Passengers board a flight at the Qingdao Jiaodong International Airport in Qingdao, East China's Shandong province, Aug 12, 2021. （Photo/Xinhua）
China has eased border entry restrictions for international students and business travelers starting on Wednesday as part of broader steps to facilitate greater cross-border travel and exchanges more than two years after the start of the COVID-19 pandemic.
China's embassies in a number of nations have announced the new policy that resumes the issuance of visas for international students receiving academic education in China, known as the X1.
Applicants can apply for the X1 visa by submitting the Visa Application for Study in China form and an admission letter or certificate for returning to campus issued by Chinese institutions, according to a statement issued by the Chinese embassy in Pakistan.
Under the latest policy, foreign students with valid residence permits for study can enter China without requiring a visa starting from Wednesday.
The visa-free policy will also apply to holders of the APEC Business Travel Card, a travel document issued to business travelers who are citizens of APEC participating economies. The document eliminates the need for its holder to possess a visa when visiting other APEC economies.
China requires those arriving from abroad undergo a 7-day quarantine at a hotel and 3-day health monitoring at home as part of measures to prevent imported COVID-19 cases.
Wang Wenbin, a spokesman for the Chinese Foreign Ministry, said at a news briefing on Friday that China welcomes the return of international students to China to resume their studies.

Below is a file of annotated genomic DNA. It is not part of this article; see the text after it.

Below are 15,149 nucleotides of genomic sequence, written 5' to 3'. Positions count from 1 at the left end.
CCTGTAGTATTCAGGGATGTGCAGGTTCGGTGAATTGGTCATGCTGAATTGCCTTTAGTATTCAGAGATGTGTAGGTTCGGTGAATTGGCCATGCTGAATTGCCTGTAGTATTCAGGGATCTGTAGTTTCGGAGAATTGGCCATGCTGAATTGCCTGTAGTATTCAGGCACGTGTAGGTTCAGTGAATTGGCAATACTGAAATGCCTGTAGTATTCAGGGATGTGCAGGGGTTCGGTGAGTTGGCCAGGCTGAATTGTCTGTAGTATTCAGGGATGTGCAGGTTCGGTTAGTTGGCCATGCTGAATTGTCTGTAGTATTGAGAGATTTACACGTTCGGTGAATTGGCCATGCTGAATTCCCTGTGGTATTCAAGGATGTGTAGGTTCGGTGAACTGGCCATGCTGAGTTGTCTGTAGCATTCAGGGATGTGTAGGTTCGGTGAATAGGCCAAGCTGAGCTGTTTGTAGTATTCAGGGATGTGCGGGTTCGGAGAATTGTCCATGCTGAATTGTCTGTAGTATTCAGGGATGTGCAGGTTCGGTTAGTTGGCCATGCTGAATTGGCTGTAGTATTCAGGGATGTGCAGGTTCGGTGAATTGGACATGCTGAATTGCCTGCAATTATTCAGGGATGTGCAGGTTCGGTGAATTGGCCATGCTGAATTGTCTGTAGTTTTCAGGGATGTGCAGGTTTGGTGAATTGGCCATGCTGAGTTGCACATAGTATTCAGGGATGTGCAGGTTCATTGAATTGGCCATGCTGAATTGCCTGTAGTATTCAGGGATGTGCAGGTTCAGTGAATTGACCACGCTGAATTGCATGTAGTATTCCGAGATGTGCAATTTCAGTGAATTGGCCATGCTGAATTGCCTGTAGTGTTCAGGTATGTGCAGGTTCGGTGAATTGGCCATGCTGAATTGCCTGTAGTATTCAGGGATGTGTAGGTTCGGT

"We have made active arrangements for this purpose and will continue to do so," he said. "With a science-based and prudent approach, we have improved visa and other policies to better facilitate cross-border travel and exchanges and cooperation with other countries."
The latest visa policy change has been welcomed by international students who were looking to continue their study in China, and well as members of the business community.
Jaloliddin Jaloliddinov, a Pakistani student who was pursuing a degree at University of Chinese Academy of Sciences in Beijing, said the latest policy change was great news for him as he has been eager to return to China to continue his studies after having been stranded in his home country for over two years.
Nick Coyle, an Australian who has worked in China for 13 years and is a holder of the APEC Business Travel Card, said the latest visa policy changes are "a terrific step in the right direction" to facilitate easier business travel to China.